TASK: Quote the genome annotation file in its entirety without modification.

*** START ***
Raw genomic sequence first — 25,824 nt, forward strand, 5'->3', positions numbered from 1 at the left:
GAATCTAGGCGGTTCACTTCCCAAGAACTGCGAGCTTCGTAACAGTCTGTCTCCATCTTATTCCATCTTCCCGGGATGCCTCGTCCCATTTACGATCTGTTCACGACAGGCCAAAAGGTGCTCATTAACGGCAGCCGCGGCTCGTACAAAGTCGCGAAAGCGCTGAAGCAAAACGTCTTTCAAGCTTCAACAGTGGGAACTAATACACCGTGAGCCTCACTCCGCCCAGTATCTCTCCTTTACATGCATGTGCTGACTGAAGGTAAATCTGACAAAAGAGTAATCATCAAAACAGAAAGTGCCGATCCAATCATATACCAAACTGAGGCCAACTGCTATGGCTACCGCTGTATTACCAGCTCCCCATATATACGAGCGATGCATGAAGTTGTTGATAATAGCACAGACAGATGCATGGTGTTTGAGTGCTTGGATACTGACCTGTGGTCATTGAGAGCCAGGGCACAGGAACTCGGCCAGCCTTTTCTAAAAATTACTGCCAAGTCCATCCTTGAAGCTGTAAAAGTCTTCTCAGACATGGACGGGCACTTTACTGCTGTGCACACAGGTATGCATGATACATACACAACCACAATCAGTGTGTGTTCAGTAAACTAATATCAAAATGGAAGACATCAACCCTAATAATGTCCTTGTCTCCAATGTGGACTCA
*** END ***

Raw genomic sequence first — 25,824 nt, forward strand, 5'->3', positions numbered from 1 at the left:
GAATCTAGGCGGTTCACTTCCCAAGAACTGCGAGCTTCGTAACAGTCTGTCTCCATCTTATTCCATCTTCCCGGGATGCCTCGTCCCATTTACGATCTGTTCACGACAGGCCAAAAGGTGCTCATTAACGGCAGCCGCGGCTCGTACAAAGTCGCGAAAGCGCTGAAGCAAAACGTCTTTCAAGCTTCAACAGTGGGAACTAATACACCGTGAGCCTCACTCCGCCCAGTATCTCTCCTTTACATGCATGTGCTGACTGAAGGTAAATCTGACAAAAGAGTAATCATCAAAACAGAAAGTGCCGATCCAATCATATACCAAACTGAGGCCAACTGCTATGGCTACCGCTGTATTACCAGCTCCCCATATATACGAGCGATGCATGAAGTTGTTGATAATAGCACAGACAGATGCATGGTGTTTGAGTGCTTGGATACTGACCTGTGGTCATTGAGAGCCAGGGCACAGGAACTCGGCCAGCCTTTTCTAAAAATTACTGCCAAGTCCATCCTTGAAGCTGTAAAAGTCTTCTCAGACATGGACGGGCACTTTACTGCTGTGCACACAGGTATGCATGATACATACACAACCACAATCAGTGTGTGTTCAGTAAACTAATATCAAAATGGAAGACATCAACCCTAATAATGTCCTTGTCTCCAATGTGGACTCA